The untimely and tragic death of Michael Jackson in 2009 pushed what appears to be an ever-growing problem into the national spotlight: the tendency of doctors to over-prescribe medicines for their patients' use. Jackson's doctor, Conrad Murray, is currently being prosecuted for involuntary manslaughter. If convicted, Murray faces the very real prospect of actually spending some time in prison.
According to an article from Reuters, this is a relatively new, but increasingly popular, way in which to deal with problems of Florida medical malpractice. Until recently, criminal prosecution of negligent doctors was virtually nonexistent. If a doctor made a mistake, he or she could expect to be called upon to answer for that mistake in a civil court and possibly to pay out money damages, but the idea of going to jail for a medical mistake was typically not a concern.
Now, however, state prosecutors across the nation are beginning to show an interest in bringing charges against doctors for the more extreme cases of Florida medical malpractice, especially in cases involving excessive dispensing of prescription drugs. Florida prosecutors are leading the charge by aggressively following up on any indications that doctors are abusing the privilege of writing prescriptions. A new law has limited doctors' abilities to dispense drugs at medical clinics, and the Reuters article quotes one state attorney as saying, "Our marching orders are that we will not turn down a pill case coming into this office." This new tone is likely to make doctors pay a little more attention to the pills they are prescribing and any potential side effects or negative interactions that those medications might have.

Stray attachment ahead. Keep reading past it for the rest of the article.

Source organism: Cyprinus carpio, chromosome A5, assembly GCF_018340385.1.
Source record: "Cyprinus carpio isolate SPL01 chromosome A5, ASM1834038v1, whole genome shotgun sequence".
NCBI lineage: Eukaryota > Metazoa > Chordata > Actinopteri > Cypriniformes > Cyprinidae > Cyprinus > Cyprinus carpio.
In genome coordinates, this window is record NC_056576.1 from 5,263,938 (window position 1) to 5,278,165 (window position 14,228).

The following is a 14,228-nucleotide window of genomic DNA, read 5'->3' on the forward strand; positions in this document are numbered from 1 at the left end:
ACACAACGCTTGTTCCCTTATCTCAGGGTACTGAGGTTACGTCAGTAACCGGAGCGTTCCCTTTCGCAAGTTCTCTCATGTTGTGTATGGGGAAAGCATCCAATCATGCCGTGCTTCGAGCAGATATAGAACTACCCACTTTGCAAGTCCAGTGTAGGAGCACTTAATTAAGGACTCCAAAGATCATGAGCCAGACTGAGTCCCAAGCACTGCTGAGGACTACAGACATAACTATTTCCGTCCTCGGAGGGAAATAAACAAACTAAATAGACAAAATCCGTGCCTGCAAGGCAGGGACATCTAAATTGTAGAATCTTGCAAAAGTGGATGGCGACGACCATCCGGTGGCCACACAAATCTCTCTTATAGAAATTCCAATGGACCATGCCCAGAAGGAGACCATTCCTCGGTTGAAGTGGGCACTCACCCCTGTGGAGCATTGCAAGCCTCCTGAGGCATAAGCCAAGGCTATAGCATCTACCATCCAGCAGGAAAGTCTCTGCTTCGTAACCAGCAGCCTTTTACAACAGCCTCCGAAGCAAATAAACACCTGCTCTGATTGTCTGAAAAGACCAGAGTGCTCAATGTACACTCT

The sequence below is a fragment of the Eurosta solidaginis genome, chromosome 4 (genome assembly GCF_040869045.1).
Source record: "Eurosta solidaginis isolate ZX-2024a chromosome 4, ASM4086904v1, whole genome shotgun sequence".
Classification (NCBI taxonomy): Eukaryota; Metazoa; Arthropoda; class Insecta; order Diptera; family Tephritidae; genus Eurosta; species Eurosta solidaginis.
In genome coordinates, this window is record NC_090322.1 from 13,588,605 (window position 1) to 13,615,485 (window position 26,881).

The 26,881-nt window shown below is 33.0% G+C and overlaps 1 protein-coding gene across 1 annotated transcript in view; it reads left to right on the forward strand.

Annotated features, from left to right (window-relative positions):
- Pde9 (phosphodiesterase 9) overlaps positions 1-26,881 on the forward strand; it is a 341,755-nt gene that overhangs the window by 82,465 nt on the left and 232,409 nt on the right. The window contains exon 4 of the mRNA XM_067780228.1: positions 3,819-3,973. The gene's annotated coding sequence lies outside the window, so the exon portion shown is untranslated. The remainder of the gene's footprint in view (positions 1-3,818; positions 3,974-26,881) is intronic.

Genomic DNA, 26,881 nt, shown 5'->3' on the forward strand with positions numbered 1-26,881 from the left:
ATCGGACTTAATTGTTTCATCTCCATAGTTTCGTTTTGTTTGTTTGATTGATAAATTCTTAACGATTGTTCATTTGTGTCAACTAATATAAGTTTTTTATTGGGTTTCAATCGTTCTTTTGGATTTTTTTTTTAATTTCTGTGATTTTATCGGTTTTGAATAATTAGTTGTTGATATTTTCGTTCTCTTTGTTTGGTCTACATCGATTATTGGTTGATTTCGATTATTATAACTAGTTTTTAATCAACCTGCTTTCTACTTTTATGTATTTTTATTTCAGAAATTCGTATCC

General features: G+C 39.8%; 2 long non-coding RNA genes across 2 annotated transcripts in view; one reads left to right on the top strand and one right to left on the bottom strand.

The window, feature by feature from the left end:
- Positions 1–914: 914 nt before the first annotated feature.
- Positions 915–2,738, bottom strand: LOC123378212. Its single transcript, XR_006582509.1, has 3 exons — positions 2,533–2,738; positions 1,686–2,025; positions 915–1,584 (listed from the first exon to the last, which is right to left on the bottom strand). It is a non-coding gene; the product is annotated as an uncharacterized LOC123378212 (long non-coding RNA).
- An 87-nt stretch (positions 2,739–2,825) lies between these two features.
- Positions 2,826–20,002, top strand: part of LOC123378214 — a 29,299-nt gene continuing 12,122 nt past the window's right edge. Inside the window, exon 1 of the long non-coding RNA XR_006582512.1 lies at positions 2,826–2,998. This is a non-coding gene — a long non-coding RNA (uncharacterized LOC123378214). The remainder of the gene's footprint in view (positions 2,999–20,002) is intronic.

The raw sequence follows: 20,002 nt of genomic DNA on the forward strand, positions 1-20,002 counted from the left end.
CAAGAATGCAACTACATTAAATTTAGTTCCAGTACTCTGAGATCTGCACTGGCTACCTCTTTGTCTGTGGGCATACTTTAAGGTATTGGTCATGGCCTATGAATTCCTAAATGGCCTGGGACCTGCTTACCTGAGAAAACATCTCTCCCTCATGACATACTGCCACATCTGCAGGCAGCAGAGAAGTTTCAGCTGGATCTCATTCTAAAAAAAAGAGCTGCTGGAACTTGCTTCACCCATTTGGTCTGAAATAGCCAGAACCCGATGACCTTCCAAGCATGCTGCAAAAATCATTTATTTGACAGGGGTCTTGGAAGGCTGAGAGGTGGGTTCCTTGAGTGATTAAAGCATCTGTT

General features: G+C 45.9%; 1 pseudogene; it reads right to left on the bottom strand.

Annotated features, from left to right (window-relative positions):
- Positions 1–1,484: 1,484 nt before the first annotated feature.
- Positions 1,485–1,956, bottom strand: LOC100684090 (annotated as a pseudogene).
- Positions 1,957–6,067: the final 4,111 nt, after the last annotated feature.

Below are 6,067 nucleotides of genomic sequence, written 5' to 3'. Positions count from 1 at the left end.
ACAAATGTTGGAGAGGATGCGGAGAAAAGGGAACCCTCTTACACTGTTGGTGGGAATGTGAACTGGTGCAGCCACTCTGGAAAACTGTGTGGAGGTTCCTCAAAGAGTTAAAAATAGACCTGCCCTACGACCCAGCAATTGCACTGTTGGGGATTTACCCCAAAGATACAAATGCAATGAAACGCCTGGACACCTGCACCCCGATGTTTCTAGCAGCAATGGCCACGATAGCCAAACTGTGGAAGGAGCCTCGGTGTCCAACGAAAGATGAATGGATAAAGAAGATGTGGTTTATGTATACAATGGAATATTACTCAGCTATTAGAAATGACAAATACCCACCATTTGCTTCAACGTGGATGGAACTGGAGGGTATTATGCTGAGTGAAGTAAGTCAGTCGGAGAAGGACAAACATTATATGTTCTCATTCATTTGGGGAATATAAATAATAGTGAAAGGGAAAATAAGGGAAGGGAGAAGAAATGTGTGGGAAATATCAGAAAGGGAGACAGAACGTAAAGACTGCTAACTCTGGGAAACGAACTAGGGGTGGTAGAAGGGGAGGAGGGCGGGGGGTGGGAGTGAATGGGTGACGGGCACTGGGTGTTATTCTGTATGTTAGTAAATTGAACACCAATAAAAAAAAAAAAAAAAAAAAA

Although the Florida medical malpractice cases that warrants criminal prosecution are still very much in the minority, this trend is important to note because criminally prosecuted cases can have an effect on the way in which civil cases on the same subjects are resolved. For example, if a doctor is prosecuted and found guilty of criminal negligence, then he or she is much more likely to also be found liable in a medical malpractice suit that involves the same matter. This is true because the legal standard that the evidence is required to meet in a criminal case is higher than that required in a civil case. Therefore, if the evidence is enough to meet the standard in a criminal case, it is likely enough to meet the standard in a civil case, as long as the facts and circumstances involved are substantially the same. Additionally, even if the civil and criminal case diverge in some ways, a conviction in a criminal case will likely make a negligent doctor quite aware of the weaknesses in his or her defense and, as a result, more willing to negotiate and come to a fair and reasonable settlement.